I was recently doing some reorganization of my photo library when I came across this photo of the John P. Cable Mill I had taken a couple of years ago. The mill is located in the Cades Cove area of Great Smoky Mountains National Park. If I had to develop a list of my favorite places to go in the Smoky Mountains, Cades Cove would be at the top of that list. The cove, which is one of the most visited areas in the park, is encircled by an 11-mile loop road that allows visitors to take a leisurely drive between stops to explore some of the historic cabins and churches that were lived in and used by those who used to call Cades Cove their home.
The John P. Cable Mill is located at the Cades Cove Visitor Center and Museum, which is perfectly situated at what is essentially the halfway point of the loop road on the west side of the cove. The grist mill was built by John Cable in the late 1860s or early 1870s depending on the source of the information. Needless to say, the mill is really old.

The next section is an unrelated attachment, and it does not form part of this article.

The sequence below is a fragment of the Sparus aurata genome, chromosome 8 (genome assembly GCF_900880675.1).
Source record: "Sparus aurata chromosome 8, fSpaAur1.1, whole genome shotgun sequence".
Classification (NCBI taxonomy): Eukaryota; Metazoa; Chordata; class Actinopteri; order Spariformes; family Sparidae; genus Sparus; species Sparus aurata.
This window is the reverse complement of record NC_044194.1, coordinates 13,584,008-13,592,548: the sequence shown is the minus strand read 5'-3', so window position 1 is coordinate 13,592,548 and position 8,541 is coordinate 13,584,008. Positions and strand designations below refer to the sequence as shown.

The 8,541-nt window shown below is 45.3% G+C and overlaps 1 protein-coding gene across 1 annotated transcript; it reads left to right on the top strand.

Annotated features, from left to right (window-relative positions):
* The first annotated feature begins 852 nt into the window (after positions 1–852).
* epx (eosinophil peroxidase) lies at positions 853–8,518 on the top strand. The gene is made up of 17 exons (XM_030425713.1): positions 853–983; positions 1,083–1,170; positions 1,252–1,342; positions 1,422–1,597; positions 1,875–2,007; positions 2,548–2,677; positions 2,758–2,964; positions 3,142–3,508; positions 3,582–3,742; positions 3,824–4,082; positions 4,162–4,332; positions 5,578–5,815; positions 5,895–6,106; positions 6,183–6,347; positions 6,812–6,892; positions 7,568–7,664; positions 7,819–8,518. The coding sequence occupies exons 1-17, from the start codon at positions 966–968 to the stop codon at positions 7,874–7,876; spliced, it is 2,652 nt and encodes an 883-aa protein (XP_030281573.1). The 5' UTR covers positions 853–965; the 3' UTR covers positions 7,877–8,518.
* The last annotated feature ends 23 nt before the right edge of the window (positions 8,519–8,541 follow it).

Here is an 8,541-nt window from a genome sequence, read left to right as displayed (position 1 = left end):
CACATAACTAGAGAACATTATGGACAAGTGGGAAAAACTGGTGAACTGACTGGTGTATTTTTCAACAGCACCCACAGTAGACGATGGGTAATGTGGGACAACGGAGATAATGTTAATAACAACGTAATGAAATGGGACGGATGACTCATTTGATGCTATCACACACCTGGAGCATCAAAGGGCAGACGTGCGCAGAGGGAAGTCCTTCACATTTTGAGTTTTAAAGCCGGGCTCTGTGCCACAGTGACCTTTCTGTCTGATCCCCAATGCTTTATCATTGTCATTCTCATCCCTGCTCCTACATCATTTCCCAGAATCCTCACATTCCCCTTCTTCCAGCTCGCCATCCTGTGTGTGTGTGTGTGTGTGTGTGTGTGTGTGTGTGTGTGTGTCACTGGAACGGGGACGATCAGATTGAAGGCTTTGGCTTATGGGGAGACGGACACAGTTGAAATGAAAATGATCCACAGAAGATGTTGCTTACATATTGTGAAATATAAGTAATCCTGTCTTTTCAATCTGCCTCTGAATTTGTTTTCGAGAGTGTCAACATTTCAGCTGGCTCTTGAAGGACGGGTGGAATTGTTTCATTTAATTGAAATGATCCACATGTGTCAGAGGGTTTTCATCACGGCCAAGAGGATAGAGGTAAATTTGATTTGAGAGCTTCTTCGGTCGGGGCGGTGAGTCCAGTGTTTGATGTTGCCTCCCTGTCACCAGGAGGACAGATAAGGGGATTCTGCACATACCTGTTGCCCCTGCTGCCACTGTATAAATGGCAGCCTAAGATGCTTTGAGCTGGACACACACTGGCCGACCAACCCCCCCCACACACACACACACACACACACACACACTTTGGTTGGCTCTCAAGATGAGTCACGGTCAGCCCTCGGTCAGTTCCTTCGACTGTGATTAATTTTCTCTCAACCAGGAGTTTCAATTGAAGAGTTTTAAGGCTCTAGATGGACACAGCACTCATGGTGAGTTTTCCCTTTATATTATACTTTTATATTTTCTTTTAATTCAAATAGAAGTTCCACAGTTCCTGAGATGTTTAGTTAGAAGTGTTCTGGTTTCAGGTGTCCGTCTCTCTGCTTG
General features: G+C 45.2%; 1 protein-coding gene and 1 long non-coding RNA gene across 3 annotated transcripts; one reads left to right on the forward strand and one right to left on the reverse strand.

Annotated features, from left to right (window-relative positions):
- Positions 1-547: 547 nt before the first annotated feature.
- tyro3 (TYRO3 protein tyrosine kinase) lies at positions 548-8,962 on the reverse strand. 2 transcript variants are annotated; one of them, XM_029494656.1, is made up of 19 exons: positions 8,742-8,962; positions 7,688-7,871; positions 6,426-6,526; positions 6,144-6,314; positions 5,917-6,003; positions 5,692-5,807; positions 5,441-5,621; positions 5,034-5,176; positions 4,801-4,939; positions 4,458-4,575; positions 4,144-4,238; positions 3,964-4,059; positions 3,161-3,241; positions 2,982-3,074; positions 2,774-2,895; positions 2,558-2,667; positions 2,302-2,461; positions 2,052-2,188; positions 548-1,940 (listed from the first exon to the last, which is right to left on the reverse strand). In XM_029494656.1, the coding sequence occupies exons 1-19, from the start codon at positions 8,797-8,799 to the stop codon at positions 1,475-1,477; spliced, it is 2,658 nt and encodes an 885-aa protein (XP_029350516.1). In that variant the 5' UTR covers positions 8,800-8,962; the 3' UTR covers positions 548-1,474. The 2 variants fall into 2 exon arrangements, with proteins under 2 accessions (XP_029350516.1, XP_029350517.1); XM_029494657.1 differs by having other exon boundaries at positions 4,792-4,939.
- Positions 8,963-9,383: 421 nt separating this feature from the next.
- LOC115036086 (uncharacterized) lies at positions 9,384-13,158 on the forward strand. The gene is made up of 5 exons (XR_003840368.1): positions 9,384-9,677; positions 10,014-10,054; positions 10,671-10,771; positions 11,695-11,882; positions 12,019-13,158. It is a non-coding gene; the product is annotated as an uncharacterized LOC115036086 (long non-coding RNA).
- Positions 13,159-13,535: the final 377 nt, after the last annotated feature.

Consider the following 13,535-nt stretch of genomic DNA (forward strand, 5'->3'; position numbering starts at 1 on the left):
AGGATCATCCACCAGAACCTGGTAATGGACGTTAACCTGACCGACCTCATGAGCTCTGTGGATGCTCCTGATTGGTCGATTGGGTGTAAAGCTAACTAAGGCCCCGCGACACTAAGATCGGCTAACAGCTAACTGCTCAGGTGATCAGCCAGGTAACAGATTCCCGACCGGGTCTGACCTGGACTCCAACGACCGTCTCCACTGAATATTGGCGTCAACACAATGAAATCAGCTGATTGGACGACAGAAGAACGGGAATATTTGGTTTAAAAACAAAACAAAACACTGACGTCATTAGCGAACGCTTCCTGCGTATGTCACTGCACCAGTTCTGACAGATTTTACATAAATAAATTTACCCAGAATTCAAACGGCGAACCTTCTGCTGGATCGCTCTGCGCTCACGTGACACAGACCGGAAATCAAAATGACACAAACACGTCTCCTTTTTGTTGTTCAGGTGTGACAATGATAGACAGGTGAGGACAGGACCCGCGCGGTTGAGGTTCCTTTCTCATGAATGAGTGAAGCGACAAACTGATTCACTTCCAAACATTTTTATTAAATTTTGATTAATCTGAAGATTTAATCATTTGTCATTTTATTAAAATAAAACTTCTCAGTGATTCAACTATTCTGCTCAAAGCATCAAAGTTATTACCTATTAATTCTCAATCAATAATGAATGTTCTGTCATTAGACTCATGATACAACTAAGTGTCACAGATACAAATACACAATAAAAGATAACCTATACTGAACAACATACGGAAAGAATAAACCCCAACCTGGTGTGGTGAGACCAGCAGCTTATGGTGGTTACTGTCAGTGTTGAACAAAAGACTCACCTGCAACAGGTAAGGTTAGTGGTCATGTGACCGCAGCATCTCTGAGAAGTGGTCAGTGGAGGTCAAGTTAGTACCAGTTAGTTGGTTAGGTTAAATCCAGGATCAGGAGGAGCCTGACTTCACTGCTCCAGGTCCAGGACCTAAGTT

What made Cable Mill unique from the other mills in the cove was its use of an overshot waterwheel. This type of waterwheel allowed the mill to take advantage of the force of not only the water flow itself but also the force of gravity as the water moved from the top of the wheel to the bottom. This allowed the mill to harness more of the available energy making it far more efficient.
The mill’s main water, or power, supply was Mill Creek. Since water was the engine that drove the wheel and, thus, the mill, dry periods could be devastating. To lessen that risk, a connecting channel was dug to nearby Forge Creek so the mill could use the water from both streams to continue operating even when water levels were low.
Cable Mill not only functioned as a typical grist mill to grind corn, wheat, and other grains, but the waterwheel was also used to power a small sawmill located close by. The sawmill transformed the way houses were built in the cove by allowing the residents to build their homes using lumber and frame construction rather than traditional logs.
I always find it difficult to come back home from a trip to the Smoky Mountains. I don’t know when I will have the chance to make another visit, but I’m looking forward to the opportunity whenever it should present itself.
Settings: Canon 5D Mk II, 24mm, 0.3 sec, f/22